As we continue toward developing a true 3D audio impression with bonephones, we are working on a "Bone Related Transfer Function" or BRTF, that will be a function we can apply to an HRTF, in order to make sounds intended for headphones work with bonephones. To begin establishing BRTFs, we used a cancellation methology to generate a set of bone-to-air shifts that can be used to form a BRTF. In this task, participants adjusted the phase and amplitude of tones at a given frequency until cancellation ocurred. One tone was delivered through headphones and one through bonephones. This work is the main topic of Ray Stanley's Masters Thesis.
Speech Intelligibility via Bone Conduction
In collaboration with Dr. Andrzej Przekwas and colleagues at CFD Research Corp. in Huntsville Alabama, we are studying speech intelligibility for sounds presented via bone conduction and air conduction.
Publications Relating to the Research
(See the Publications page for all Sonification Lab publications.)
Stanley, R. M., & Walker, B. N. (2009). Intelligibility of bone-conducted speech at different locations compared to air-conducted speech: Evaluation of bone-conduction transducers for use in radio communications. Proceedings of the Annual Meeting of the Human Factors and Ergonomics Society (HFES2009), San Antonio, TX (19-23 October). pp. TBD. <PDF>
Walker, B. N., Stanley, R. M., Przekwas, A., Tan, X. G., Chen, Z. J., Yang, H. W., Wilkerson, P., Harrand, V., Chancey, C., & Houtsma, A. J. M. (2007). High Fidelity Modeling and Experimental Evaluation of Binaural Bone Conduction Communication Devices. Proceedings of the 19th International Congress on Acoustics (ICA 2007), 2-7 September 2007, Madrid Spain. <PDF>
Stanley, R. M., & Walker, B. N. (2006). Lateralizaton of sounds using bone-conduction headsets. Proceedings of the Annual Meeting of the Human Factors and Ergonomics Society (HFES2006), San Francisco, CA (16-20 October). pp. 1571-1575. <PDF>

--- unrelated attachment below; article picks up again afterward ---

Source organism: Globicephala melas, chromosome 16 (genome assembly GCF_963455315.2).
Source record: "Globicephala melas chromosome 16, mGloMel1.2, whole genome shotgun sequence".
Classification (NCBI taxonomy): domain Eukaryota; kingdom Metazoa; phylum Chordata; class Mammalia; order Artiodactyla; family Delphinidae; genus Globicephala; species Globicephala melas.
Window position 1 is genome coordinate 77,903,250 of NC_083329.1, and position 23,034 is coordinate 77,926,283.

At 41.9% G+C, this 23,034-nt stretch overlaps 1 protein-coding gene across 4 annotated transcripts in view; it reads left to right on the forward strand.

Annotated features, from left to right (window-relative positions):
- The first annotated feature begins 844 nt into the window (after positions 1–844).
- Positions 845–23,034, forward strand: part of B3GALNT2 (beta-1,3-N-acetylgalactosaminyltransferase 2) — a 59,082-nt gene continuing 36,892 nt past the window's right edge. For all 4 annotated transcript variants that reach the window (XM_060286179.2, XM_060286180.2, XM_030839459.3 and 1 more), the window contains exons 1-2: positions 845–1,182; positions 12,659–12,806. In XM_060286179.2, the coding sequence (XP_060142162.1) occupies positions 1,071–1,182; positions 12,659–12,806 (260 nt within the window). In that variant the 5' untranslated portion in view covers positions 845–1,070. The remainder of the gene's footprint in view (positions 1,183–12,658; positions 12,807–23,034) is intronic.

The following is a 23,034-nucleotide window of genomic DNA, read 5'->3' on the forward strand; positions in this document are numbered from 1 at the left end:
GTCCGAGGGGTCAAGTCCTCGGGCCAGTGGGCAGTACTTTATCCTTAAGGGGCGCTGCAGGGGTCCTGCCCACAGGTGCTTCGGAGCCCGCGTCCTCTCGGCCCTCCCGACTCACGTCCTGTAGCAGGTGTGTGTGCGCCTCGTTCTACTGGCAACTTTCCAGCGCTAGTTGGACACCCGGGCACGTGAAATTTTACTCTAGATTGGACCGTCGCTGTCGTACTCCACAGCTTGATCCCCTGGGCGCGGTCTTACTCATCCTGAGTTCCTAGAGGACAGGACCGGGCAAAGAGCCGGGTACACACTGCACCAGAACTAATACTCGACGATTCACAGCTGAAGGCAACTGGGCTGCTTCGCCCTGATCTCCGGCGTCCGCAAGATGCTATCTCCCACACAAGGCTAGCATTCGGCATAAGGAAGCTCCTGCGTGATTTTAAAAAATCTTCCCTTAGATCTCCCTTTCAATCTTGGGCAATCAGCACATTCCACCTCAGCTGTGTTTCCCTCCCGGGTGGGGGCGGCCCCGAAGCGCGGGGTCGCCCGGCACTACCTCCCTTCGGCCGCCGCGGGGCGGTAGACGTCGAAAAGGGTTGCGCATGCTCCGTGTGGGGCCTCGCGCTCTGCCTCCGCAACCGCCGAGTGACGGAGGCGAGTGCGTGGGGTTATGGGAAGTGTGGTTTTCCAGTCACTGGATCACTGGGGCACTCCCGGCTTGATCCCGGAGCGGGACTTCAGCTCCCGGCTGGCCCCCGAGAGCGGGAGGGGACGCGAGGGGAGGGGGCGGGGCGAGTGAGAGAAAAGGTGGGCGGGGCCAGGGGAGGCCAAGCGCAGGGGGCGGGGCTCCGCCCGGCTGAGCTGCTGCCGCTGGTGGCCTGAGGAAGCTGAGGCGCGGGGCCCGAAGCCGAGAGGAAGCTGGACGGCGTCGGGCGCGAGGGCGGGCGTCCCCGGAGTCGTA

Walker, B. N., & Lindsay, J. (2005). Navigation performance in a virtual environment with bonephones. Proceedings of the International Conference on Auditory Display (ICAD2005), Limerick, Ireland (6-10 July) pp 260-263. <PDF>
Walker, B. N., & Stanley, R. (2005). Thresholds of audibility for bone-conduction headsets. Proceedings of the International Conference on Auditory Display (ICAD2005), Limerick, Ireland (6-10 July) pp 218-222. <PDF>
Walker, B. N., & Stanley, R., Iyer, N., Simpson, B. D., & Brungart, D. S. (2005). Evaluation of bone-conduction headsets for use in multitalker communication environments. Proceedings of the Annual Meeting of the Human Factors and Ergonomics Society (HFES2005), Orlando, FL (26-30 September). pp. 1615-1619. <PDF>
Walker, B. N., Stanley, R. M., & Lindsay, J. (2005). Task, user characteristics, and environment interact to affect mobile audio design. Proceedings of the International Workshop on Auditory Displays for Mobile Context-Aware Systems at Pervasive2005, Munich, Germany (11 May). <PDF>
Products Using Bone Conduction
Many people have helped us and continue to help us conduct this research.
Dr. Doug Brungart and Dr. Brian Simpson - collaboration on CRM project, general methodology for adapting HRTFs, and notch filters.
Dr. Adrian Houtsma and Dr. Barbara Acker-Mills - equipment loan and expertise in measurement of acoustic stimuli.
Dr. Dennis Folds and Dr. Brad Fain - equipment loan for measurement of bone-conducted and air-conducted waves.
Dr. Andrzej Przekwas and colleagues at CFD Research Corp. in Huntsville Alabama, for their amazing 3D models of the human head.
This research has been supported, in part, by grants from the US Army. Any opinions, findings, and conclusions or recommendations expressed in this material are those of the author(s) and do not necessarily reflect the views of the funding agencies or sponsors.
Bone conduction work at other institutions
Chalmers Room Acoustics Group (CRAG) - Professors Mendel Kleiner and Bo Håkansson, Aleksander Väljamäe